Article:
“Let’s take a walk…”


…is what my student said to me when he arrived for his saxophone lesson in early December. While we were both reluctant to admit it, this particular lesson was significant because it was his final weekly lesson of his undergraduate degree before his student teaching assignment this coming spring semester.

With curiosity, I obliged his invitation, because after all, I have been lobbing seemingly non-lesson related questions and statements at him for the past four years. There were times he would arrive for his weekly lesson and we would talk about mountain biking. Another few times the lesson was moved into his practice room instead of the usual routine of my studio.   There was a South American music ensemble playing a concert in our school of music one day during his lesson time and I had him put away his saxophone so we could go listen to the concert instead. There are of course a few lessons where walking to get coffee was critical so that we could open conversation that might not otherwise occur in a studio setting – a setting that by nature produces anxiety, high expectations, difficult questions that sometimes aren’t ready to be answered, and fear of the dreaded F Word…failure.

We began walking across the University of Georgia campus until we arrived to the woods full of trails that led us to an amphitheater of sorts, a gorgeous stone fireplace with recently burned ash and log benches in front of it. The initial small talk turned into rich symbolism as he began recounting the process of personal and musical discovery he experienced through the saxophone over the past four years, discovery that connected deeper dots he never imagined existed.

letstakeawalk#3You see, this student is an avid mountain biker, has been since high school. Mountain biking is  dangerous and full of legitimate risks that put the body in harm’s way on each ride. He has no fear in mountain biking. His body and mind know instinctively what to do as he is suspended in the air on his bike. He describes with accuracy the feeling of flow he experiences in these moments – time stops, distractions cease, his body is relaxed as muscle tension is the kiss of death, trust in the unknown is always present and, most importantly, so necessary. Total freedom. He is in the zone, as they say. This is part of the addiction, understandably so.

Yet, when he held the saxophone during the first few years of college, his nervous system was paralyzed to a point of tension and fear that nothing else triggered, not even the legitimately dangerous sport of mountain biking. (For those who follow me on Facebook, he was the subject of this post.) These two activities were worlds apart in his mind, unrelated in every way. Anyone who witnessed his stage fright could have never guessed the courage he displayed on the trails. This gap was the heart of every music lesson we had from the day I learned that he was an avid mountain biker.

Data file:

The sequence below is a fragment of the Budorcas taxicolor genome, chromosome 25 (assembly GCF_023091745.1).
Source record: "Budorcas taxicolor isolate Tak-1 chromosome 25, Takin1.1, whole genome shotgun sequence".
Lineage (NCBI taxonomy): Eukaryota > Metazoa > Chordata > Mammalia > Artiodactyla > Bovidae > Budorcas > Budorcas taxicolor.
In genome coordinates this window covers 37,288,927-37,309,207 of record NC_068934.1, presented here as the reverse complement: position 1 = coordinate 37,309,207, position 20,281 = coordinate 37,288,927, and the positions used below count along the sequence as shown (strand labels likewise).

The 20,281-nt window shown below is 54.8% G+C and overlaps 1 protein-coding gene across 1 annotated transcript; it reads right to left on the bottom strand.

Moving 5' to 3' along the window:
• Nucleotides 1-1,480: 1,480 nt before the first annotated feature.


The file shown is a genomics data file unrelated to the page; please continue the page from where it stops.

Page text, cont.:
Trail by trail, muscle by muscle, note by note, dots were connected and fears were identified and released. His saxophone is to him now what his mountain bike has always been.  He couldn’t have suggested this walk otherwise.  The hours he spends on scales and technique in the practice room are the hours he has spent on trails learning the intricacies of riding.  The mental and emotional demands of a typical lesson or recital reflect the physical demands he endures on a typical trail.  The choices he now makes on stage that either avoid or cause a crash are parallel to the choices he makes in split seconds while on his bike.  He has learned how to recover from crashes in music just like he learned how to recover from crashes on his bike. The trust he has built with the saxophone feels similar to the trust he has built with his bike.  Freedom in music performance mirrors the freedom on the trails.    His reduced lack of fear in performance mirrors the lack of fear on his mountain bike.

Before we made our way back to reality on one of my favorite walks to date , he had a poignant thought, worthy of closing this post dedicated to his resilience and discovery: “Nature has amazing feng shui. Just look around us, nothing looks or feels out of place. It all belongs and it all just makes sense.”

What a ride he’s on!letstakeawalk#4

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3 Responses to “Let’s take a walk…”

  1. Michael says:

    This is a beautiful post about self discovery. I feel sorry for people who don’t have music in their lives. Music is relevant to most other interests in our lives. I try to feel a sense of flow in all things that I do. Good for your student who understands this at such a young age. There are some musicians who never learn this lesson.

    • connie says:

      Thank you, Michael. The most inspiring thing to me is the resilience it takes for this kind of self-discovery. Self-discovery is there for the taking within each of us, but it takes guts and hard work.

  2. Derek Bowen says:

    Well done Connie. Our purpose is not only our vocation but we find our true purpose in all things we love. Happy New Year and thanks for the uplifting message!


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